When you become accredited, you agree to maintain the accreditation standards for all three years, not just the few months prior to and following your triennial survey. Every accredited organization should be accreditation ready every day for an un-announced survey, but some think the three year visit comes around very quickly, especially when they have to gear up because they have let standards slip in the interim. Managing accreditation compliance can be difficult if you’re not organized and staying prepared. It does not matter who your accreditation organization is—it seems that all suppliers have the same deficiencies cited on their survey reports.
Incomplete Prescriber Orders
You must have current, correct and complete orders for each piece of equipment. The written order prior to delivery (WOPD) has been a requirement in DMEPOS since July 1, 2013. You cannot provide an item without it. You can’t correct or clarify incomplete orders after the item has been provided. So, if the prescriber’s order is incomplete, clarify the information, first. If this is an oxygen order, the prescriber’s order must designate the route of delivery (e.g., via nasal cannula) and the duration (continuous). If your state requires a new prescriber’s order annually, you must set up a process to ensure you obtain the new order in a timely fashion. HME functioned on dispensing orders for so many years, that many prescribers believe we still can. Teach your prescribers that you must have a complete and detailed order prior to delivery.
When your patient records are reviewed, it is very common to see an absence of patient signatures for all of the proper documentation required. Often it is found there is no proof that the patient received such things as:
- The current Medicare DMEPOS Supplier Standards or permitted statement
- The organization’s complaint policy/process information
- An explanation of their financial responsibility
- Educational materials about the item(s), which might be a manufacturer booklet or instructional page that educates the patient on the proper use of that equipment and the safety risks
- Using a checklist that notes all of the required items a patient must receive/sign and getting that checklist signed or initialed and into the patient’s record ensures that all of the necessary paperwork has been provided with each new item delivery.
Competency is a basic tenant of accreditation and required by all agencies. Competency assessments have become crucial to ensure that staff—particularly those providing direct patient care—have the necessary training and skills to perform their job.
Supervisors need to observe the performance of tasks to ensure that the employee is capable of performing them. A typical HME delivery technician will perform dozens of different deliveries of equipment needing set-up. Ensure that observation of these tasks is completed during orientation before sending a staff member out into the field. Observe annually, to ensure bad habits have not developed, skills are sharp and product and skill knowledge levels are maintained. Document competencies by item, or in an overall evaluation that includes all of the items the staff member works with. Use a form that can be kept in the staff member’s file. Assessments should be planned at regular intervals.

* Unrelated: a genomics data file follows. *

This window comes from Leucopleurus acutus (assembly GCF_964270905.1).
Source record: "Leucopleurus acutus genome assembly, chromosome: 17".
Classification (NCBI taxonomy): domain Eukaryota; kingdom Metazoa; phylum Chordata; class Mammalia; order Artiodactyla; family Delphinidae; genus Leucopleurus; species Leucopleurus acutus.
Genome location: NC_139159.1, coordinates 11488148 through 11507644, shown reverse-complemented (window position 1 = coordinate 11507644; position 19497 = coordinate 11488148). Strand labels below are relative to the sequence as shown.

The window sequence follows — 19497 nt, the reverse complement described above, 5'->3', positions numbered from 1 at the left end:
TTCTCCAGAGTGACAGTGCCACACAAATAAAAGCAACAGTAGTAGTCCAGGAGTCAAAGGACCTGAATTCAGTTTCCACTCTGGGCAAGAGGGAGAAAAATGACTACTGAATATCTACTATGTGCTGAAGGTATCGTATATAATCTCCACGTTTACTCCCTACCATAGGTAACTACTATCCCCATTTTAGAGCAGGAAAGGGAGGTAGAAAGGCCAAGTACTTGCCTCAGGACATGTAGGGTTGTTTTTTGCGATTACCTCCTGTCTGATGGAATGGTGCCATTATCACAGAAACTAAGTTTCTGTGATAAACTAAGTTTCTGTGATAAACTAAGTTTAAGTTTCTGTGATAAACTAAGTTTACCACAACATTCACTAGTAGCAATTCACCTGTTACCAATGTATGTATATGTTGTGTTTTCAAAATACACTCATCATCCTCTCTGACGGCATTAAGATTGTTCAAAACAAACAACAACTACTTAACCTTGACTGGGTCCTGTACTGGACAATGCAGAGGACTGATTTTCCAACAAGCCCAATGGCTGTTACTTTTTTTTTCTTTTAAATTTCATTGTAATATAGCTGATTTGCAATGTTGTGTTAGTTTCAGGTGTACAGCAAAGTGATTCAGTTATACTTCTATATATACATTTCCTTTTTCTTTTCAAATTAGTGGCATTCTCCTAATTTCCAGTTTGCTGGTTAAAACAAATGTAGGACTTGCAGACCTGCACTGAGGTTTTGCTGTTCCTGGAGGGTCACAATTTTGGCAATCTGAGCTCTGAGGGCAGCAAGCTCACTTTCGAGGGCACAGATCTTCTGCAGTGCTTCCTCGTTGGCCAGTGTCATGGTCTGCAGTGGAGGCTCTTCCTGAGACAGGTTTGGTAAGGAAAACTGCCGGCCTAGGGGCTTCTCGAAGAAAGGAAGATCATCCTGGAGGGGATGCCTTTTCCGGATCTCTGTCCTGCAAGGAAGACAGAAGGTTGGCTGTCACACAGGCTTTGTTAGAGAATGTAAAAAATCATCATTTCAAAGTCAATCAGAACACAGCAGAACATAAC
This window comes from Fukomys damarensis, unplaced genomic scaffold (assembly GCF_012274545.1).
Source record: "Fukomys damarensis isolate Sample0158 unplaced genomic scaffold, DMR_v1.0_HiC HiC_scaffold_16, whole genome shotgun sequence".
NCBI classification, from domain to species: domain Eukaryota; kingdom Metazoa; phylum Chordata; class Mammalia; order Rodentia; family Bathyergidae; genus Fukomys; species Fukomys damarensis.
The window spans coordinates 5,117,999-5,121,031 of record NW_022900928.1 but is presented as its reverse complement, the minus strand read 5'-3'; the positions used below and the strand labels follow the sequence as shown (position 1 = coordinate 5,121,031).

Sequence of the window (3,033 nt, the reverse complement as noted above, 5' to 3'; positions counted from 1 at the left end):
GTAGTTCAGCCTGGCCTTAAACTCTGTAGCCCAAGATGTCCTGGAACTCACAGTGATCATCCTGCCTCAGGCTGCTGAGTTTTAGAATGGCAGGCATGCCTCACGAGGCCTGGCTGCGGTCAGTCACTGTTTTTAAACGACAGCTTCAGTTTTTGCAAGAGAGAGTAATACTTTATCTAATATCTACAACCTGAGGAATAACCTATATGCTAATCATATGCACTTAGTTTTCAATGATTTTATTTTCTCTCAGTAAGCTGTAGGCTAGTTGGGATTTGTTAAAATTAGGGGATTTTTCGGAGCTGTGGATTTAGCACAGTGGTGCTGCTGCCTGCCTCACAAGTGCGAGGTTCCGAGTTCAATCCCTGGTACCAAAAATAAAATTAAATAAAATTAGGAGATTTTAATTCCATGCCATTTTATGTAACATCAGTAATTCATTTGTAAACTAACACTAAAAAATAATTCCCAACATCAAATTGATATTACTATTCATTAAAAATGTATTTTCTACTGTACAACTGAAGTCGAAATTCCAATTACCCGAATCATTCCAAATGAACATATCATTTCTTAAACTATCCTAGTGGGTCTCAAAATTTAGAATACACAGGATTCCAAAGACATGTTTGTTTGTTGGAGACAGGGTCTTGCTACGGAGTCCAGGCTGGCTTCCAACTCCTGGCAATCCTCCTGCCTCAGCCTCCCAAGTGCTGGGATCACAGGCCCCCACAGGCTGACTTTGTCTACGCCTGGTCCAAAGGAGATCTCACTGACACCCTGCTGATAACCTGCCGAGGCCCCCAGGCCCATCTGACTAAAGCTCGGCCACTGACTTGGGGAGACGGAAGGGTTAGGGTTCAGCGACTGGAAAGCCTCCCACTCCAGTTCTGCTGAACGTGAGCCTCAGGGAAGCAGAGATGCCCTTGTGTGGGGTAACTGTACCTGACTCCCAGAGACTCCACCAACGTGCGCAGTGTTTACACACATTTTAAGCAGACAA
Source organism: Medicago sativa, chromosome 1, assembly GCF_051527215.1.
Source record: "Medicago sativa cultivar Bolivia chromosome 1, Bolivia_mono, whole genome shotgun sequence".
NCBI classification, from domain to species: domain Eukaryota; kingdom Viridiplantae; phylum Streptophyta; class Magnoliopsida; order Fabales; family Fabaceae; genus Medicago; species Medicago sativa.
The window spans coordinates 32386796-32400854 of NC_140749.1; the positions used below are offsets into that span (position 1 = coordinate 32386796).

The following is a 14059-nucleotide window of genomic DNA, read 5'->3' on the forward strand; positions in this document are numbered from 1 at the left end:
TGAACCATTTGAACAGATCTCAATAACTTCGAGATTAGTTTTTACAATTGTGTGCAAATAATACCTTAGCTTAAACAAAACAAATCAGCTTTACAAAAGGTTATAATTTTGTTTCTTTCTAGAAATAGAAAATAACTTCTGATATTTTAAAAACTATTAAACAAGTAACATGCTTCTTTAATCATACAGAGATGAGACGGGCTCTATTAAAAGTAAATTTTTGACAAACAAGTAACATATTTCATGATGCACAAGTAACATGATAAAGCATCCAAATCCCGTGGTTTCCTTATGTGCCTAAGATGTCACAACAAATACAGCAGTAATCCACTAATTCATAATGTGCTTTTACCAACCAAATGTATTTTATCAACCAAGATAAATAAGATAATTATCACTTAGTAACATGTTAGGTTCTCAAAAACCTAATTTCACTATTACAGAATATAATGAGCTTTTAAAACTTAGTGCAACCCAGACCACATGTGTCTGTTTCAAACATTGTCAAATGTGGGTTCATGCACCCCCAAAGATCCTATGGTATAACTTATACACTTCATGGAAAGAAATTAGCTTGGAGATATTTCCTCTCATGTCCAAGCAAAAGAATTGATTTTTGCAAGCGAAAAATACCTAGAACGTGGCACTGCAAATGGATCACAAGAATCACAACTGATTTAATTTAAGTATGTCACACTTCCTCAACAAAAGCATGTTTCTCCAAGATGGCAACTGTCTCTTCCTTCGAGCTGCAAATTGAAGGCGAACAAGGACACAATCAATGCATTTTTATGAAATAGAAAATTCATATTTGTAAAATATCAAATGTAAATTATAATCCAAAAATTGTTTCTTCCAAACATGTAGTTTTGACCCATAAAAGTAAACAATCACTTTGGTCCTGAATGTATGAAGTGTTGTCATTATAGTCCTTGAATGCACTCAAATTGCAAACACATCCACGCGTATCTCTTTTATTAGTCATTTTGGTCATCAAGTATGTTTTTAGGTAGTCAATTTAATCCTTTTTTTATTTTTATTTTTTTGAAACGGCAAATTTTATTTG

Whether you keep paper or electronic personnel files, you must maintain them in a secure and organized manner so they will be ready for your surveyor during your unannounced survey.
Audit your personnel files two or three times annually to ensure that the files are complete and up-to-date. Your accreditor’s standards will list all of the items your files must contain. These can include:
- A completed application or resume
- An orientation checklist showing all items covered during orientation (especially those required by your accreditor)
- Applicable licenses with their initial and renewal verification
- A job description—there should be a job description for every employee within the organization. The employee’s current job/duties must be in the file and may be required to be signed and dated.
- Annual or bi-annual evaluations
- Completed continuing education or in-service credits
When you audit your files, use a checklist to ensure that the files are complete. Auditing your personnel files on a regular basis will help you meet all the requirements for your survey.
One of the first questions you should ask yourself is, “How do I select the areas I would like to improve?” Medicare requires certain areas be reviewed, so be sure to follow the requirements, but also decide what can be the most beneficial to your operation. The concept of monitoring quality continuously is to locate, identify and correct any company weaknesses you can improve upon.
These days it seems like we have to do more and more, with less and less reimbursement, thus administrative positions get cut and accreditation monitoring goes by the wayside. All providers should pay close attention to the areas that can be problematic between their on-site triennial accreditation visits. Integrating the inclusion of accreditation requirements a little bit everyday is much easier than trying to do everything all at once prior to each survey.